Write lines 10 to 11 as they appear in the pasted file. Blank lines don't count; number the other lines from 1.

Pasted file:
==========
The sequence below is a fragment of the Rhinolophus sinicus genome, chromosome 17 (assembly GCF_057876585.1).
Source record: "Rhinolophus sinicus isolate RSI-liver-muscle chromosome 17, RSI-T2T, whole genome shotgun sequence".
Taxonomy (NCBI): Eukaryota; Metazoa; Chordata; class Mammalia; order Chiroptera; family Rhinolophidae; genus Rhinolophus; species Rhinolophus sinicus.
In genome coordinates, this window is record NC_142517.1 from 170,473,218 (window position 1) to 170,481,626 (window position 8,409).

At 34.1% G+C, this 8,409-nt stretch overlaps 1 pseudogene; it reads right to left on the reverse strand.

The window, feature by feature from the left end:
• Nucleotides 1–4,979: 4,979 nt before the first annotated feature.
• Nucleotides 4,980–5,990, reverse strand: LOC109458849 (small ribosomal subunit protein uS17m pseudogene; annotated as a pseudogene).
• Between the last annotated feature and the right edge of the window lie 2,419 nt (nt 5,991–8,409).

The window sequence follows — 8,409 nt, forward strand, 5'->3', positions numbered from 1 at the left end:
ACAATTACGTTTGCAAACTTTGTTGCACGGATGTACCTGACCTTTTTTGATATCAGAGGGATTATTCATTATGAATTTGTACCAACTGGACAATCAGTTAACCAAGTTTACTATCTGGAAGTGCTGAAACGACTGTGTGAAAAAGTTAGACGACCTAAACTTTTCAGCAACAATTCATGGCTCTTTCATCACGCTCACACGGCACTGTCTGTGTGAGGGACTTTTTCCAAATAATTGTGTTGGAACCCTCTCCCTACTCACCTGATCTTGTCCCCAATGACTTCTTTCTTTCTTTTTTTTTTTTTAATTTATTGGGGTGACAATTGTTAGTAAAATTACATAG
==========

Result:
The window sequence follows — 8,409 nt, forward strand, 5'->3', positions numbered from 1 at the left end:
ACAATTACGTTTGCAAACTTTGTTGCACGGATGTACCTGACCTTTTTTGATATCAGAGGGATTATTCATTATGAATTTGTACCAACTGGACAATCAGTTAACCAAGTTTACTATCTGGAAGTGCTGAAACGACTGTGTGAAAAAGTTAGACGACCTAAACTTTTCAGCAACAATTCATGGCTCTTTCATCACGCTCACACGGCACTGTCTGTGTGAGGGACTTTTTCCAAATAATTGTGTTGGAACCCTCTCCCTACTCACCTGATCTTGTCCCCAATGACTTCTTTCTTTCTTTTTTTTTTTTTAATTTATTGGGGTGACAATTGTTAGTAAAATTACATAG